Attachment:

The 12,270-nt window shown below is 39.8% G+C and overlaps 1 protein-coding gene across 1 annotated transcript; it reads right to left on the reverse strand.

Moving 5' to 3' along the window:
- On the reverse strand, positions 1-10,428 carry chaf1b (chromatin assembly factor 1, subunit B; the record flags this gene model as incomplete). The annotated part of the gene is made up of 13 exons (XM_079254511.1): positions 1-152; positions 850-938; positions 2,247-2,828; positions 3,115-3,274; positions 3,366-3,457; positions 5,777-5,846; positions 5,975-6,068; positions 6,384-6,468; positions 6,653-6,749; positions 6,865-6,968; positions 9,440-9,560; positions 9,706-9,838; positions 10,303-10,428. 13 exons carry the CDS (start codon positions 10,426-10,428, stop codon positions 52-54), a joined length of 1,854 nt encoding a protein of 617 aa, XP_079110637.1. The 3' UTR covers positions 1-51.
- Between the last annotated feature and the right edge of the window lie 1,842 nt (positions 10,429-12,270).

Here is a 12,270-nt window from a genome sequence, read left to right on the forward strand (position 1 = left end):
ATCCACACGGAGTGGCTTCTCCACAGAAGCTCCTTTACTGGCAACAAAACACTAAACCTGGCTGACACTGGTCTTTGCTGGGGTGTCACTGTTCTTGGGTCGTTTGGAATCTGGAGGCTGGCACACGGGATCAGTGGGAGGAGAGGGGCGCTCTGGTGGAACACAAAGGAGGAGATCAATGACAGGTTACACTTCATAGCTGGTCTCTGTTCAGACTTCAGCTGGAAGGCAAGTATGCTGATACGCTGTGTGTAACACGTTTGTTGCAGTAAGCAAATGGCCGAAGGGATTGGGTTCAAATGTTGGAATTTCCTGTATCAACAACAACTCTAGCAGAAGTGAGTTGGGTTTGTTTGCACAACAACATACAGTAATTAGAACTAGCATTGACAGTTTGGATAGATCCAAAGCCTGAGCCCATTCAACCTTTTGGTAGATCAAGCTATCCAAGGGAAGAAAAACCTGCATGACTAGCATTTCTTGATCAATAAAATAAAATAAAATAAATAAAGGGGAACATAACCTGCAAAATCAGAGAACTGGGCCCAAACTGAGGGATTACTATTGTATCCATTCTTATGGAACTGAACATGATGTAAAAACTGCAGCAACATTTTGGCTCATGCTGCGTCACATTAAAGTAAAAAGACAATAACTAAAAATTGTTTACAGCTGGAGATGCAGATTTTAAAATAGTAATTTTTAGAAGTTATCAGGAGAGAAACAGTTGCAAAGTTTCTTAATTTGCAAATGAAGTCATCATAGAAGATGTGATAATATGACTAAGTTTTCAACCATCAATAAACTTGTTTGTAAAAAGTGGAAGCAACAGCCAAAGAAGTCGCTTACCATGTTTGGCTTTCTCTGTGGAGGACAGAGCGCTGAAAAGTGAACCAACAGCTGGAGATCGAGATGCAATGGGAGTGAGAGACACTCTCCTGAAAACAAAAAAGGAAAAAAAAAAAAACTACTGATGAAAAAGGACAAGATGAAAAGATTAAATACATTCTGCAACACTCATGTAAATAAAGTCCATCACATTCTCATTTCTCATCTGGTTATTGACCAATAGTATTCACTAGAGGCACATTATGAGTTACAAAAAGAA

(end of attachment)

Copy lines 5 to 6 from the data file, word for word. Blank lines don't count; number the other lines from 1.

Here is a 12,270-nt window from a genome sequence, read left to right on the forward strand (position 1 = left end):
ATCCACACGGAGTGGCTTCTCCACAGAAGCTCCTTTACTGGCAACAAAACACTAAACCTGGCTGACACTGGTCTTTGCTGGGGTGTCACTGTTCTTGGGTCGTTTGGAATCTGGAGGCTGGCACACGGGATCAGTGGGAGGAGAGGGGCGCTCTGGTGGAACACAAAGGAGGAGATCAATGACAGGTTACACTTCATAGCTGGTCTCTGTTCAGACTTCAGCTGGAAGGCAAGTATGCTGATACGCTGTGTGTAACACGTTTGTTGCAGTAAGCAAATGGCCGAAGGGATTGGGTTCAAATGTTGGAATTTCCTGTATCAACAACAACTCTAGCAGAAGTGAGTTGGGTTTGTTTGCACAACAACATACAGTAATTAGAACTAGCATTGACAGTTTGGATAGATCCAAAGCCTGAGCCCATTCAACCTTTTGGTAGATCAAGCTATCCAAGGGAAGAAAAACCTGCATGACTAGCATTTCTTGATCAATAAAATAAAATAAAATAAATAAAGGGGAACATAACCTGCAAAATCAGAGAACTGGGCCCAAACTGAGGGATTACTATTGTATCCATTCTTATGGAACTGAACATGATGTAAAAACTGCAGCAACATTTTGGCTCATGCTGCGTCACATTAAAGTAAAAAGACAATAACTAAAAATTGTTTACAGCTGGAGATGCAGATTTTAAAATAGTAATTTTTAGAAGTTATCAGGAGAGAAACAGTTGCAAAGTTTCTTAATTTGCAAATGAAGTCATCATAGAAGATGTGATAATATGACTAAGTTTTCAACCATCAATAAACTTGTTTGTAAAAAGTGGAAGCAACAGCCAAAGAAGTCGCTTACCATGTTTGGCTTTCTCTGTGGAGGACAGAGCGCTGAAAAGTGAACCAACAGCTGGAGATCGAGATGCAATGGGAGTGAGAGACACTCTCCTGAAAACAAAAAAGGAAAAAAAAAAAAACTACTGATGAAAAAGGACAAGATGAAAAGATTAAATACATTCTGCAACACTCATGTAAATAAAGTCCATCACATTCTCATTTCTCATCTGGTTATTGACCAATAGTATTCACTAGAGGCACATTATGAGTTACAAAAAGAA